UN official hails international court’s decision to try Congolese militia leader
The top United Nations official dealing with children and armed conflict today welcomed a ruling by the International Criminal Court (ICC) to try Congolese militia leader Thomas Lubanga Dyilo for war crimes involving recruiting children as soldiers, in what would be the Hague-based court’s first trial.
“This case is considered a major milestone in international attempts to fight against impunity in order to eradicate the practice of using child soldiers. It will be the first trial of the ICC and, importantly, focuses exclusively on child soldiers,” said a statement from the Office of UN Special Representative for Children and Armed Conflict Radhika Coomaraswamy.
“The former militia leader from the Democratic Republic of Congo (DRC) is charged with war crimes for enlisting, recruiting and using children under fifteen in hostilities. The Office of the Special Representative reiterates its supports to the ICC and will follow closely the different steps of the proceedings and due process of the Court,” it added.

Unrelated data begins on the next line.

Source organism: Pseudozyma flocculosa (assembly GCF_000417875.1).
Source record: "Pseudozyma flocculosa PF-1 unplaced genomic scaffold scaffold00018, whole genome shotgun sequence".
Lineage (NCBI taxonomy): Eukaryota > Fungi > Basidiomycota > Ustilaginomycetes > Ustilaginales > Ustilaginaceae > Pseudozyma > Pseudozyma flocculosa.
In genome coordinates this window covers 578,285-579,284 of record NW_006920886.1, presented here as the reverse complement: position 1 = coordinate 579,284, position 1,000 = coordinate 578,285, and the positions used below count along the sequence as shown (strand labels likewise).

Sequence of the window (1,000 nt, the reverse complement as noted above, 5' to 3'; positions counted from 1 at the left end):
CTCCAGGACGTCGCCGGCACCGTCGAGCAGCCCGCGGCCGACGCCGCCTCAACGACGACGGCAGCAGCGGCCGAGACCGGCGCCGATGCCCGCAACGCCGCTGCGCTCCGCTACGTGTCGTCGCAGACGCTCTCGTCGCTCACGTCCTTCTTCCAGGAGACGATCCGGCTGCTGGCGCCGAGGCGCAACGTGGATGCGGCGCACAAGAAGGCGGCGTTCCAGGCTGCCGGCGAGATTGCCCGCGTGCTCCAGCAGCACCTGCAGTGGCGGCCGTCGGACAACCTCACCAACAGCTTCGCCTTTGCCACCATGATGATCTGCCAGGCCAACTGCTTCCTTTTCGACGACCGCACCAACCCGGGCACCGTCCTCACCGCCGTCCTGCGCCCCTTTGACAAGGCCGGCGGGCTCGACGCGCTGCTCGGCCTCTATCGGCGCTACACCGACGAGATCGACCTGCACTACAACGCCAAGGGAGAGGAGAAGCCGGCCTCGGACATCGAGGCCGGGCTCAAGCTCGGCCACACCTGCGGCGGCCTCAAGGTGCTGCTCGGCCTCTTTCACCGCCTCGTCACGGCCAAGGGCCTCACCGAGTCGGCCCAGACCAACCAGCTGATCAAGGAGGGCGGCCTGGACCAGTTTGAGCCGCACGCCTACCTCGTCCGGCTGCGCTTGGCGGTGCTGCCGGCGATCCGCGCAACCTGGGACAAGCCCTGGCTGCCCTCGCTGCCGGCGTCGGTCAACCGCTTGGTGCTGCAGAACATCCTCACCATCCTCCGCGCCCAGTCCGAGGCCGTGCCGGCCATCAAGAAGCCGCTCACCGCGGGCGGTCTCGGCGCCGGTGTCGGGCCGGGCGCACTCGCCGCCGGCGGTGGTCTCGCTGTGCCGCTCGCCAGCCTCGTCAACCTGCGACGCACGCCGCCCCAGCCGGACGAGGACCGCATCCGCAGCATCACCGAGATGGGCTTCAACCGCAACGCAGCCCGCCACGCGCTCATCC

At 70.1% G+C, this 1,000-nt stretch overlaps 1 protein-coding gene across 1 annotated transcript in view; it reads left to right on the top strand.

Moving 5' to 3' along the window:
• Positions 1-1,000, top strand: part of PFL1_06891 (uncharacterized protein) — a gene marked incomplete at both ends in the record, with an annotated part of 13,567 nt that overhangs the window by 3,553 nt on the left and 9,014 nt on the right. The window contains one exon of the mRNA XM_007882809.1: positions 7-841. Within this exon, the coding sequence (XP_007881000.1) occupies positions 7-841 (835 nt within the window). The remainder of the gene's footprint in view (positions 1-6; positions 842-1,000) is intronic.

The Pre-Trial Chamber of the ICC confirmed the charges against Mr. Lubanga Dyilo and referred the case to trial.
Mr. Lubanga Dyilo was formally charged by the ICC Prosecutor’s office in August last year and hearings took place in November. He was arrested in March and is the President of the Union des Patriotes Congolais (UPC) and was the commander-in-chief of its former military wing, the Forces Patriotiques pour la Libération du Congo (FPLC) in 2002-03 in the Ituri district in the north-eastern DRC.
He is accused of playing “an overall coordinating role” in the policy of the FPLC to recruit and enlist child soldiers and providing the “organizational, infrastructural and logistical framework for its implementation.”
Established by the Rome Statute of 1998, the ICC can try cases involving individuals charged with war crimes committed since July 2002. The UN Security Council, the ICC Prosecutor or a State Party to the court can initiate any proceedings, and the ICC only acts when countries themselves are unwilling or unable to investigate or prosecute.
The Assembly of States Parties to the ICC’s Rome Statute – the Court’s management oversight and legislative body – met today at UN Headquarters in New York, where its President, Bruno Stagno Ugarte of Costa Rica, announced that the charges had been confirmed against Mr. Lubanga Dyilo. All concerned are “pleased, very pleased that the ICC is moving forward” on the case, he said.